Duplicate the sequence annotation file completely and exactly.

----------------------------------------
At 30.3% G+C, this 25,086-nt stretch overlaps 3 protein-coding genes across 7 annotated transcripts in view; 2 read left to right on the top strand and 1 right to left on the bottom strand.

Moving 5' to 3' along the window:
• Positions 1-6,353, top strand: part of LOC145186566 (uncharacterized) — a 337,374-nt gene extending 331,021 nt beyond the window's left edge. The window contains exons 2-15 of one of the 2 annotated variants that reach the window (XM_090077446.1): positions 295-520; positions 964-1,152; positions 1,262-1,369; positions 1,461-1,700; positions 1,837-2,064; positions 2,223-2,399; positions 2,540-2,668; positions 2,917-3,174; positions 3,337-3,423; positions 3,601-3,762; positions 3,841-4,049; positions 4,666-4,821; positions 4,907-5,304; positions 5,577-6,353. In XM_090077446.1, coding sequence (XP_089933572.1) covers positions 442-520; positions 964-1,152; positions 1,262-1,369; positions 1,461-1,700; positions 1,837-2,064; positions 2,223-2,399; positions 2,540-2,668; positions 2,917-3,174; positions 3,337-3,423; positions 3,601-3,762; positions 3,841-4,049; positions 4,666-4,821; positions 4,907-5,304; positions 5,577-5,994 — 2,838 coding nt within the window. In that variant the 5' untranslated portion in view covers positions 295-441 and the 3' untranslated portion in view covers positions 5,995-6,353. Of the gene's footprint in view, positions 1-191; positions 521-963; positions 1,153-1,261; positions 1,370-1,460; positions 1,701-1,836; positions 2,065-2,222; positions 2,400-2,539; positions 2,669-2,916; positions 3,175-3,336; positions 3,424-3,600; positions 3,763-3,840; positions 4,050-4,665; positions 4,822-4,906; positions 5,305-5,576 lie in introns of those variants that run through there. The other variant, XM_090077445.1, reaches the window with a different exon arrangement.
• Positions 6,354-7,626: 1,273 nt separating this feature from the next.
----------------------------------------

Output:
At 30.3% G+C, this 25,086-nt stretch overlaps 3 protein-coding genes across 7 annotated transcripts in view; 2 read left to right on the top strand and 1 right to left on the bottom strand.

Moving 5' to 3' along the window:
• Positions 1-6,353, top strand: part of LOC145186566 (uncharacterized) — a 337,374-nt gene extending 331,021 nt beyond the window's left edge. The window contains exons 2-15 of one of the 2 annotated variants that reach the window (XM_090077446.1): positions 295-520; positions 964-1,152; positions 1,262-1,369; positions 1,461-1,700; positions 1,837-2,064; positions 2,223-2,399; positions 2,540-2,668; positions 2,917-3,174; positions 3,337-3,423; positions 3,601-3,762; positions 3,841-4,049; positions 4,666-4,821; positions 4,907-5,304; positions 5,577-6,353. In XM_090077446.1, coding sequence (XP_089933572.1) covers positions 442-520; positions 964-1,152; positions 1,262-1,369; positions 1,461-1,700; positions 1,837-2,064; positions 2,223-2,399; positions 2,540-2,668; positions 2,917-3,174; positions 3,337-3,423; positions 3,601-3,762; positions 3,841-4,049; positions 4,666-4,821; positions 4,907-5,304; positions 5,577-5,994 — 2,838 coding nt within the window. In that variant the 5' untranslated portion in view covers positions 295-441 and the 3' untranslated portion in view covers positions 5,995-6,353. Of the gene's footprint in view, positions 1-191; positions 521-963; positions 1,153-1,261; positions 1,370-1,460; positions 1,701-1,836; positions 2,065-2,222; positions 2,400-2,539; positions 2,669-2,916; positions 3,175-3,336; positions 3,424-3,600; positions 3,763-3,840; positions 4,050-4,665; positions 4,822-4,906; positions 5,305-5,576 lie in introns of those variants that run through there. The other variant, XM_090077445.1, reaches the window with a different exon arrangement.
• Positions 6,354-7,626: 1,273 nt separating this feature from the next.